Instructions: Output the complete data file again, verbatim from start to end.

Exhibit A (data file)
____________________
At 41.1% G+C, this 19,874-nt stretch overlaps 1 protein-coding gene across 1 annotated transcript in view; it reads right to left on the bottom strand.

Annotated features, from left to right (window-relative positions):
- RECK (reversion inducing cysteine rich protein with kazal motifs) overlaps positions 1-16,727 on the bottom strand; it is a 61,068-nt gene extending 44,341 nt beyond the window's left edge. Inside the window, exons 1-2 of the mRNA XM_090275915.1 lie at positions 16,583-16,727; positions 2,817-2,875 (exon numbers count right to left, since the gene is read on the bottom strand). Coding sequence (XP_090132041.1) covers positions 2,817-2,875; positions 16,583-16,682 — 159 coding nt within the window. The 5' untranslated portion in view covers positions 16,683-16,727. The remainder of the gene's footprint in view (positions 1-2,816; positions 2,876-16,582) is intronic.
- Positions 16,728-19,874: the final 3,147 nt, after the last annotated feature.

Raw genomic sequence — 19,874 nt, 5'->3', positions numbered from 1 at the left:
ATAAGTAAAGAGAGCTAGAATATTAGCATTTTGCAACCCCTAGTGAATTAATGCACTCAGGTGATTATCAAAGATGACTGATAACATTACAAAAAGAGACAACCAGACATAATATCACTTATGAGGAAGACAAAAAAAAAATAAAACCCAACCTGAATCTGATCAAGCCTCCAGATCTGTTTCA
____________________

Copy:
At 41.1% G+C, this 19,874-nt stretch overlaps 1 protein-coding gene across 1 annotated transcript in view; it reads right to left on the bottom strand.

Annotated features, from left to right (window-relative positions):
- RECK (reversion inducing cysteine rich protein with kazal motifs) overlaps positions 1-16,727 on the bottom strand; it is a 61,068-nt gene extending 44,341 nt beyond the window's left edge. Inside the window, exons 1-2 of the mRNA XM_090275915.1 lie at positions 16,583-16,727; positions 2,817-2,875 (exon numbers count right to left, since the gene is read on the bottom strand). Coding sequence (XP_090132041.1) covers positions 2,817-2,875; positions 16,583-16,682 — 159 coding nt within the window. The 5' untranslated portion in view covers positions 16,683-16,727. The remainder of the gene's footprint in view (positions 1-2,816; positions 2,876-16,582) is intronic.
- Positions 16,728-19,874: the final 3,147 nt, after the last annotated feature.

Raw genomic sequence — 19,874 nt, 5'->3', positions numbered from 1 at the left:
ATAAGTAAAGAGAGCTAGAATATTAGCATTTTGCAACCCCTAGTGAATTAATGCACTCAGGTGATTATCAAAGATGACTGATAACATTACAAAAAGAGACAACCAGACATAATATCACTTATGAGGAAGACAAAAAAAAAATAAAACCCAACCTGAATCTGATCAAGCCTCCAGATCTGTTTCA